Volume 17 • Issue 23 | Oct. 29 - Nov. 4, 2004

Jon Tomlinson Industries
511 W. 20th St., 2nd fl
Mon.-Sat. 1-6 p.m.
Through Oct. 29

Brad Fisher’s “Girl on Girl” (above), and “Sweet” are on exhibit through the end of a bitter partisan election season. The images include social parodies, political satire and humorous musings.
Courtesy of Jon Tomlinson Industries

Season of satire

Bush continues to inspire farcical works, aimed to sting


Just in time for Election Day, an entire entrance wall at Jon Tomlinson Industries is devoted to an involved letter by Brad Fisher asking God for help in overcoming the evils of Republicanism, and specifically getting George W. Bush voted out of office.

The show divides almost evenly among full-figured images of “trailer trash,” political commentary and big-head portraits. A couple of handsome charcoal drawings, “My Right Foot is Cute” and “New White Suit,” establish this L.A. transplant’s art credentials with strongly stylized figures, a sense of humor and just a hint of R.B. Kitaj’s narrative sensibility.

The John Waters’-flavored imagery includes “Mom’s New Boobs” featuring a bottle totin’ Courtney Love look-alike as Mom, naked to the waist, shows off her new purchase to her pantie-clad trucker boyfriend. Large in the foreground is her longhaired, ass- mooning son and the three-legged grinning dog that plays a major role in several of the more political paintings. All big grins and sly eyes, “Girl on Girl,” features two party girls, on a vibrant green background. The pair, a blond and brunette in respective pink and white tutus, two-step across the speckled brown ground that acts as the theatrical tabula rasa for most of Fisher’s compositions.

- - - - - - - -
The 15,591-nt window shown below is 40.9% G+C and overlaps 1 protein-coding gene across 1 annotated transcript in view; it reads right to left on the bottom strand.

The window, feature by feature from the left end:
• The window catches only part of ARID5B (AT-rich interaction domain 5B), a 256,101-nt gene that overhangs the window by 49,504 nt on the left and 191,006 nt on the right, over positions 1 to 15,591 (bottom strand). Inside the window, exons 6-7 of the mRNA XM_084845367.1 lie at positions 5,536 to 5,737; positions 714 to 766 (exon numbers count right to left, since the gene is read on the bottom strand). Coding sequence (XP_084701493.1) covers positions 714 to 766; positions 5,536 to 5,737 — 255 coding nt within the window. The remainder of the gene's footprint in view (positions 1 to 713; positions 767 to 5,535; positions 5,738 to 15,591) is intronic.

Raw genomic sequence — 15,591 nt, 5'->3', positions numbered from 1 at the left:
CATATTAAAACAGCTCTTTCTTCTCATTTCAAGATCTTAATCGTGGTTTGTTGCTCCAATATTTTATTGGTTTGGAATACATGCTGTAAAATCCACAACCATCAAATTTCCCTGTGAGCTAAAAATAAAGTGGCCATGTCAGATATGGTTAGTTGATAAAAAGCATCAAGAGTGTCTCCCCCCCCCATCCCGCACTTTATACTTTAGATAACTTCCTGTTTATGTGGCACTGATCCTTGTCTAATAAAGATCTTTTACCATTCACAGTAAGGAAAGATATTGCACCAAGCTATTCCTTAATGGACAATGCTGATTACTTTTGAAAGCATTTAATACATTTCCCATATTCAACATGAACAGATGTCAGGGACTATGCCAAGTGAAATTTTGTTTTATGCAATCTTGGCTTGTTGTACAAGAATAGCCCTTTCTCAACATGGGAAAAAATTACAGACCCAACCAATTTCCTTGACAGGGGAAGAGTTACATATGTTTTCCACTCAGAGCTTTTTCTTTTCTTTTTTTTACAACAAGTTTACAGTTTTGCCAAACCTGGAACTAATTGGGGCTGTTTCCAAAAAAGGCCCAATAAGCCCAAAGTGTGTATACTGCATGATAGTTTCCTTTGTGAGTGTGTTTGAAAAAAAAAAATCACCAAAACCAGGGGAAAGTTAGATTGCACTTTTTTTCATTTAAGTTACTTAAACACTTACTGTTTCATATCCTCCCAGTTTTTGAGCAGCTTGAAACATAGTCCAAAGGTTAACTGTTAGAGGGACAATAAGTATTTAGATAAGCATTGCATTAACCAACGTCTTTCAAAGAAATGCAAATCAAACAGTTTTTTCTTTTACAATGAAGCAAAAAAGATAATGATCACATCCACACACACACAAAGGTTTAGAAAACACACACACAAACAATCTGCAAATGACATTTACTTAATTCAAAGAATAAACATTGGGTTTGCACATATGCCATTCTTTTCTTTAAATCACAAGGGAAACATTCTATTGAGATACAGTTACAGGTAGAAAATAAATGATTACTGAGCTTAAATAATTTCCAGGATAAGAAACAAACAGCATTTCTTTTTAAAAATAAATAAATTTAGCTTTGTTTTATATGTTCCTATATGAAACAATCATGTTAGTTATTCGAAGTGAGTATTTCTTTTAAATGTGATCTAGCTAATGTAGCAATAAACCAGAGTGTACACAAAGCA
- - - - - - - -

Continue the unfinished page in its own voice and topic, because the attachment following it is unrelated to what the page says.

Among the big-head portraits, where some of the best painting occurs, are paintings of pets “Good Boy” and “Go-Go Kitty” with wonderfully wrong black line drawings of girl-cats in transparent skirts, rabbi dogs and buck-naked masters. “Sweet Pea Coat” focuses on objects-of-desire coats and blue-faced sailor boys. “Sweet Hard Kiss” presents a woman whose smeared mouth is a mystery. Has she just eaten a drippy piece of fruit or tasted blood? Some of the best paint-handling in the exhibition occurs in this group of works.

The gnarly Beckett-like characters of “Average American Family” fall neatly into a political narrative that tells you Fisher’s heart is in the “right” place, and it isn’t in the Bushies’ campground. In “Sweet” a silver sky with the word, repeated in fat brushstrokes acts as the hyperactive ground for a smeared, Bacon-like image of W at the national podium with that cute, malevolently grinning dog hiking his leg on George’s trousers leg.

This show closes Saturday, so take some time out to support one of the newest faces on the scene, in one of the newest “family-owned” galleries.

Downtown Express is published by
Community Media LLC.

Downtown Express
487 Greenwich St.,
Suite 6A | New York, NY 10013

All rights reserved.
Downtown Express and downtownexpress.com
are registered trademarks of Community Media, LLC
John W. Sutter, president


Phone: 212.229.1890 | Fax: 212.229.2790
Email: josh@downtownexpress.com


Downtown Express is published by
Community Media LLC.

Downtown Express | 487 Greenwich St., Suite 6A | New York, NY 10013

Phone: 212.242.6162 | Fax: 212.229.2970
Email: news@downtownexpress.com

Written permission of the publisher must be obtainedbefore any of the contents of this newspaper, in whole or in part, can be reproduced or redistributed.